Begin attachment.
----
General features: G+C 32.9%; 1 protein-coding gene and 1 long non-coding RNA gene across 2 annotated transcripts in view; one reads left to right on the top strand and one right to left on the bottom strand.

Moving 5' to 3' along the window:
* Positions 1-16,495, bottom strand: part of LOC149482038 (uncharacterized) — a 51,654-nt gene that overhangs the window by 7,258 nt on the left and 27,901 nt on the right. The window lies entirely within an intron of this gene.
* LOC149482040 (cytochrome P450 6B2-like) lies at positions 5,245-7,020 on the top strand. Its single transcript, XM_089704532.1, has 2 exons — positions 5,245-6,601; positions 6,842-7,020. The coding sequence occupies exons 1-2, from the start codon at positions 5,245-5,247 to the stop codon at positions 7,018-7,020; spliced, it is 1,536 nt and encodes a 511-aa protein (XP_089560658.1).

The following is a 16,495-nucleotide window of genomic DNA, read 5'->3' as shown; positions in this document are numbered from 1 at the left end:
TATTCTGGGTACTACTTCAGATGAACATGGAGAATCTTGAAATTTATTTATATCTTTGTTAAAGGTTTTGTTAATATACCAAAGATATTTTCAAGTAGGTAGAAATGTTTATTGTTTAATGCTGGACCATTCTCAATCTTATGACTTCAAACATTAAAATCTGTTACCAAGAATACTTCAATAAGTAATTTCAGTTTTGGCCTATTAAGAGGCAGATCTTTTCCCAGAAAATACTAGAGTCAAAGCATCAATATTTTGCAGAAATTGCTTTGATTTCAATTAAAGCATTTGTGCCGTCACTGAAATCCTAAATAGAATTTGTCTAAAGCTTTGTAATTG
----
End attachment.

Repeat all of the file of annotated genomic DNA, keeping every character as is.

General features: G+C 32.9%; 1 protein-coding gene and 1 long non-coding RNA gene across 2 annotated transcripts in view; one reads left to right on the top strand and one right to left on the bottom strand.

Moving 5' to 3' along the window:
* Positions 1-16,495, bottom strand: part of LOC149482038 (uncharacterized) — a 51,654-nt gene that overhangs the window by 7,258 nt on the left and 27,901 nt on the right. The window lies entirely within an intron of this gene.
* LOC149482040 (cytochrome P450 6B2-like) lies at positions 5,245-7,020 on the top strand. Its single transcript, XM_089704532.1, has 2 exons — positions 5,245-6,601; positions 6,842-7,020. The coding sequence occupies exons 1-2, from the start codon at positions 5,245-5,247 to the stop codon at positions 7,018-7,020; spliced, it is 1,536 nt and encodes a 511-aa protein (XP_089560658.1).

The following is a 16,495-nucleotide window of genomic DNA, read 5'->3' as shown; positions in this document are numbered from 1 at the left end:
TATTCTGGGTACTACTTCAGATGAACATGGAGAATCTTGAAATTTATTTATATCTTTGTTAAAGGTTTTGTTAATATACCAAAGATATTTTCAAGTAGGTAGAAATGTTTATTGTTTAATGCTGGACCATTCTCAATCTTATGACTTCAAACATTAAAATCTGTTACCAAGAATACTTCAATAAGTAATTTCAGTTTTGGCCTATTAAGAGGCAGATCTTTTCCCAGAAAATACTAGAGTCAAAGCATCAATATTTTGCAGAAATTGCTTTGATTTCAATTAAAGCATTTGTGCCGTCACTGAAATCCTAAATAGAATTTGTCTAAAGCTTTGTAATTG